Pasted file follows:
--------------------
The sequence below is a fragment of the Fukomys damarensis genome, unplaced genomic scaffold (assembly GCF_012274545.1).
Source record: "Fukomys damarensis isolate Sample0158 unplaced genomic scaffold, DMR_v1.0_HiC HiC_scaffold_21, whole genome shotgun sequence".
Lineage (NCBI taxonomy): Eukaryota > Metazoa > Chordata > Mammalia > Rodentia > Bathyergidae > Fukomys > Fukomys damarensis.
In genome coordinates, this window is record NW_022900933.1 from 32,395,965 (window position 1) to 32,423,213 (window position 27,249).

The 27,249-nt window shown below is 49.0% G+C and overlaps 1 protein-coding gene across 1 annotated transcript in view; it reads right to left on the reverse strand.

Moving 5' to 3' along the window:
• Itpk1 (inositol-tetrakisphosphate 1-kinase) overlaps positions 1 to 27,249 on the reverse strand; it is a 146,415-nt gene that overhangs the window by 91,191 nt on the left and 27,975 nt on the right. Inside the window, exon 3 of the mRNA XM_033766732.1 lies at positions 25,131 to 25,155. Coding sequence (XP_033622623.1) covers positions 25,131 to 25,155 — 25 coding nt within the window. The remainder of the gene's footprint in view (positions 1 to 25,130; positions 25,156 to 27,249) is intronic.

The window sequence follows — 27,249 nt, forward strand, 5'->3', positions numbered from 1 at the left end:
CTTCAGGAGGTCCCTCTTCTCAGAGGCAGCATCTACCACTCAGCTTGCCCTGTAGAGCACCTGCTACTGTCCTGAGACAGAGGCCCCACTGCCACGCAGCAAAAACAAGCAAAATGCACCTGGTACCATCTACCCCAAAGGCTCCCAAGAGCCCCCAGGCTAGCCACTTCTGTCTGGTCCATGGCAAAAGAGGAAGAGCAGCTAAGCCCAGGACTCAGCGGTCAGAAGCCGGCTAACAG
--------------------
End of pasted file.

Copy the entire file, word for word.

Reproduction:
The sequence below is a fragment of the Fukomys damarensis genome, unplaced genomic scaffold (assembly GCF_012274545.1).
Source record: "Fukomys damarensis isolate Sample0158 unplaced genomic scaffold, DMR_v1.0_HiC HiC_scaffold_21, whole genome shotgun sequence".
Lineage (NCBI taxonomy): Eukaryota > Metazoa > Chordata > Mammalia > Rodentia > Bathyergidae > Fukomys > Fukomys damarensis.
In genome coordinates, this window is record NW_022900933.1 from 32,395,965 (window position 1) to 32,423,213 (window position 27,249).

The 27,249-nt window shown below is 49.0% G+C and overlaps 1 protein-coding gene across 1 annotated transcript in view; it reads right to left on the reverse strand.

Moving 5' to 3' along the window:
• Itpk1 (inositol-tetrakisphosphate 1-kinase) overlaps positions 1 to 27,249 on the reverse strand; it is a 146,415-nt gene that overhangs the window by 91,191 nt on the left and 27,975 nt on the right. Inside the window, exon 3 of the mRNA XM_033766732.1 lies at positions 25,131 to 25,155. Coding sequence (XP_033622623.1) covers positions 25,131 to 25,155 — 25 coding nt within the window. The remainder of the gene's footprint in view (positions 1 to 25,130; positions 25,156 to 27,249) is intronic.

The window sequence follows — 27,249 nt, forward strand, 5'->3', positions numbered from 1 at the left end:
CTTCAGGAGGTCCCTCTTCTCAGAGGCAGCATCTACCACTCAGCTTGCCCTGTAGAGCACCTGCTACTGTCCTGAGACAGAGGCCCCACTGCCACGCAGCAAAAACAAGCAAAATGCACCTGGTACCATCTACCCCAAAGGCTCCCAAGAGCCCCCAGGCTAGCCACTTCTGTCTGGTCCATGGCAAAAGAGGAAGAGCAGCTAAGCCCAGGACTCAGCGGTCAGAAGCCGGCTAACAG